Mad as Hell takes a look at internet news realist, The Young Turks‘ Cenk Uygur.
by Rob Rector
Cenk Uygur (pronounced Jenk You-ger) may not be a name that easily lodges in the cranium. But for those who have ever witnessed one of his more animated YouTube clips, in which he serves as host of the political commentary show The Young Turks, his personality and charisma are hard to shake.
He’s as bombastic and brazen as the Howard Beale speech of Network, the film’s titular inspiration. Opinionated, frustrated and motivated, Uygur is a Turkish tsunami of energy and is the central focus of Mad as Hell, a documentary that charts the host’s media navigation to his current status as one of the go-to sources of news for the younger, progressive audiences that have abandoned traditional television news for something a little less filtered and independent.
And unlike other internet news celebrities like, say, Glenn Beck or Alex Jones, Uygur is much more fact-driven and grounded in reality, a route that often puts him at odds with traditional Democrats whose views may otherwise align with Uygur’s. It’s also one that costs him many a higher-paying gig at news outlets that admired his passion, but required him to “stick to the script.”
And speaking of scripts, director Andrew Napier could not have penned one more interesting than the real-life turns taken in the Turkish-born Uygur’s own life story. After arrival to the U.S. at the age of 7, Uygur left an impression no matter where he went, as evidenced by the number of friends interviewed here, many of whom have stayed close for decades. The fact that many candidly speak to how abrasive and stubborn he is/was, and yet they maintain a friendship (and even quit their own jobs to work with him) is a testament to how much they respect his passion.
Fresh out of law school, Uygur repeatedly walks away from lucrative gig after lucrative gig, as they did not fit his definition of “justice” and “freedom.” He begins his romance with the airwaves on a shitty cable access channel in Virginia, where he builds a large enough following to embolden him to head to Miami for a “real” television gig, only to be unceremoniously dumped to behind-the-camera duties.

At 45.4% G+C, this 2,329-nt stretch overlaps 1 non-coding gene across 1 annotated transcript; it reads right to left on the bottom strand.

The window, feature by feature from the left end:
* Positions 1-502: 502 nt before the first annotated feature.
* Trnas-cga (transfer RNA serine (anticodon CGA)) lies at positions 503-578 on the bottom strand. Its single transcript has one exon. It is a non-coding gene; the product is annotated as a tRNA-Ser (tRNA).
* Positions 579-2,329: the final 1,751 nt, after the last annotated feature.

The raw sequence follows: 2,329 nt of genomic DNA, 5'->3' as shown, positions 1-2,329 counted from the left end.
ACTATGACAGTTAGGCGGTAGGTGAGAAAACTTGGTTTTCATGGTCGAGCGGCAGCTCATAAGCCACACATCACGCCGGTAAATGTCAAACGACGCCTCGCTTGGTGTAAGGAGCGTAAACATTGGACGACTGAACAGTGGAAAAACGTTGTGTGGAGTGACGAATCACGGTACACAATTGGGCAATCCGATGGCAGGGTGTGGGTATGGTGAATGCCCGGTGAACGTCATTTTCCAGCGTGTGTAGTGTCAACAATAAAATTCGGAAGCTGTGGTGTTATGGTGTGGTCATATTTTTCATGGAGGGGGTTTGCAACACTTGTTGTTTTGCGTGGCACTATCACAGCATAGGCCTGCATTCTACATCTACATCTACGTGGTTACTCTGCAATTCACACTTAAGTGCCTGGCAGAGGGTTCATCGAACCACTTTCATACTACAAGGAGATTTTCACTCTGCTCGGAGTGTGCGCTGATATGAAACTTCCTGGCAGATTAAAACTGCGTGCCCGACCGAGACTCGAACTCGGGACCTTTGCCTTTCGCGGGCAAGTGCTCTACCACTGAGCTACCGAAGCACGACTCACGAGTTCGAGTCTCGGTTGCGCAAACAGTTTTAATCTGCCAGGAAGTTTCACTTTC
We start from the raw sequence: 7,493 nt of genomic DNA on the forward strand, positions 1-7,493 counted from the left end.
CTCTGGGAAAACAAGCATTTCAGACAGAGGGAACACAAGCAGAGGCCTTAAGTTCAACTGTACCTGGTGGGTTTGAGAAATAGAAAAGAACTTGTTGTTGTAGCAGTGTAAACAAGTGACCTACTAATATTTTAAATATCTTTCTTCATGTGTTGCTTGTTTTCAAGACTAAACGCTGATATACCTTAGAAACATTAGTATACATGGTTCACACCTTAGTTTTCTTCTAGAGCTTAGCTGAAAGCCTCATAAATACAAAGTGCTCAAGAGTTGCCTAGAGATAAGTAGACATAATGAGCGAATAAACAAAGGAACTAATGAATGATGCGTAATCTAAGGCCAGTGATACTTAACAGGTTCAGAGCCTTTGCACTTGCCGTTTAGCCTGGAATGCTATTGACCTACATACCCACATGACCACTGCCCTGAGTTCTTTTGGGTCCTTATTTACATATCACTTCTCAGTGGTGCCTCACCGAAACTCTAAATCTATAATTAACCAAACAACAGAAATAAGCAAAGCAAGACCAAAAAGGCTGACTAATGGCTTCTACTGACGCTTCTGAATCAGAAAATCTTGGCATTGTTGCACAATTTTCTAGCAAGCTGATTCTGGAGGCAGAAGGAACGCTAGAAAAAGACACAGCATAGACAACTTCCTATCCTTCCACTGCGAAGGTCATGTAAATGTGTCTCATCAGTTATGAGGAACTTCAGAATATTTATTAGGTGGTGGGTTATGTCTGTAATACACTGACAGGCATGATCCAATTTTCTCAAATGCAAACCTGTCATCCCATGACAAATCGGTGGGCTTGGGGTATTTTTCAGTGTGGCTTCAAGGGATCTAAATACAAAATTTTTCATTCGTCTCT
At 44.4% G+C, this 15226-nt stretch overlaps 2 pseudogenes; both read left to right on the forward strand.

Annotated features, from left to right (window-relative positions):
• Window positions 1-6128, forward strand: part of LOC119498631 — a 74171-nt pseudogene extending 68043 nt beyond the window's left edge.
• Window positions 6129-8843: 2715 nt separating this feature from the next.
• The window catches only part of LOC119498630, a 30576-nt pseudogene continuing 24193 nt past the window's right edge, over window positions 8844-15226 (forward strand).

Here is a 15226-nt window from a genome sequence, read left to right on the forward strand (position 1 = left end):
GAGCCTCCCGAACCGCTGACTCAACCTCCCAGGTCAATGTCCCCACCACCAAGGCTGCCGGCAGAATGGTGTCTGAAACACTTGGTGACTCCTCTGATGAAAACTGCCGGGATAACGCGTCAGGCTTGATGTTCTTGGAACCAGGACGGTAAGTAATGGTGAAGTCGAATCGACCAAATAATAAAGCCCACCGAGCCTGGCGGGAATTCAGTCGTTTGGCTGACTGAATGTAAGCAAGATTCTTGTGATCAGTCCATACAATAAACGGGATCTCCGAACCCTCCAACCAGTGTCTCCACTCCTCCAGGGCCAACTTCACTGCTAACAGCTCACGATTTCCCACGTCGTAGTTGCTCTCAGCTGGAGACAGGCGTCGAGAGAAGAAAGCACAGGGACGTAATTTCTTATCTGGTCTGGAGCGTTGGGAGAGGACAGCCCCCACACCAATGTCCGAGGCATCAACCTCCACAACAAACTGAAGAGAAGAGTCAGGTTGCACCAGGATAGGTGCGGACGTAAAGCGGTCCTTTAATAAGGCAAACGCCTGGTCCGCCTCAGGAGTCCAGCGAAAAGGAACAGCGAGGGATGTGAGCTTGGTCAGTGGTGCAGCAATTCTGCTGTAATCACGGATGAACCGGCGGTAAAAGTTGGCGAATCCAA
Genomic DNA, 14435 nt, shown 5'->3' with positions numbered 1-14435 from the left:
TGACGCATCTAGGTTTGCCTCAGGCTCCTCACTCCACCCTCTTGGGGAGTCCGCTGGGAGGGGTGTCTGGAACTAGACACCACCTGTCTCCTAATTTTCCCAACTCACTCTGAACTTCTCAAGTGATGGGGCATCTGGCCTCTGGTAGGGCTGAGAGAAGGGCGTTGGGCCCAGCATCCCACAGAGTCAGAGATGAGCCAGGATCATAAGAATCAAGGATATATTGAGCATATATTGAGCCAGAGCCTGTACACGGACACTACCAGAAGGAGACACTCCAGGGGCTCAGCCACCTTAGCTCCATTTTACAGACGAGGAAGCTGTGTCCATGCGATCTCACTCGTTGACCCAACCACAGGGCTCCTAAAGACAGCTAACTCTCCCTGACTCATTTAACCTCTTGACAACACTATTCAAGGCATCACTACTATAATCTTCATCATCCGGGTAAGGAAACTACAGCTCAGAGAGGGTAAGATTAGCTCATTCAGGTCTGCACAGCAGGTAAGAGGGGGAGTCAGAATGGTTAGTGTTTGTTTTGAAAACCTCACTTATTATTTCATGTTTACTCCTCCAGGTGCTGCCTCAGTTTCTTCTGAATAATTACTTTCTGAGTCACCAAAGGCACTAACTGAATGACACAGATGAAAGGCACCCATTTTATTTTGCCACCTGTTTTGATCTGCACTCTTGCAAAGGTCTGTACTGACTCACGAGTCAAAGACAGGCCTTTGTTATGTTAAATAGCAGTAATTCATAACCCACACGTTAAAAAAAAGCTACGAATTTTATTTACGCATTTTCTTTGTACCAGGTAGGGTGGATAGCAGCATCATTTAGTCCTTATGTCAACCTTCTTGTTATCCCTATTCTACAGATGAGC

Along the way, he not only acquires friends, but believers. They are not mindless, cult-like masses, as they repeatedly cite his faults, but they realize that Uygur is a man who is perhaps principled to a fault and will leave everything on the battlefield when push comes to shove.
Director Napier, who worked as an intern and then a staffer for The Young Turks noticed this, too, and was given access to some behind-the-scenes moments that document the host’s dances with mainstream popularity (briefly landing a hosting gig on MSNBC, taking his Young Turks show to the now-defunct Current TV).
And as much of the screen Uygur occupies during Mad as Hell, the film truly succeeds as a look into the ever-changing market of news media. The fact that much of the outlets — even those seemingly as “independent” as Current — are sponsor-driven machines demonstrates just how much we have to call into question the news we consume. This is what Uygur had been preaching throughout his arc in the film. Each hosting job he took brought him closer to the freedom he had with his internet-only show, but they were still tied to the strings of companies and corporations that wanted to see and hear news that brought about profit.
Regardless of whether you cozy to Uygur’s politics, Mad as Hell proves that much has changed in the media landscape since he’s been in it, but just like Howard Beale’s seminal speech almost a half-century ago, there’s much that can resonate in those who refuse to stay seated and not take it anymore.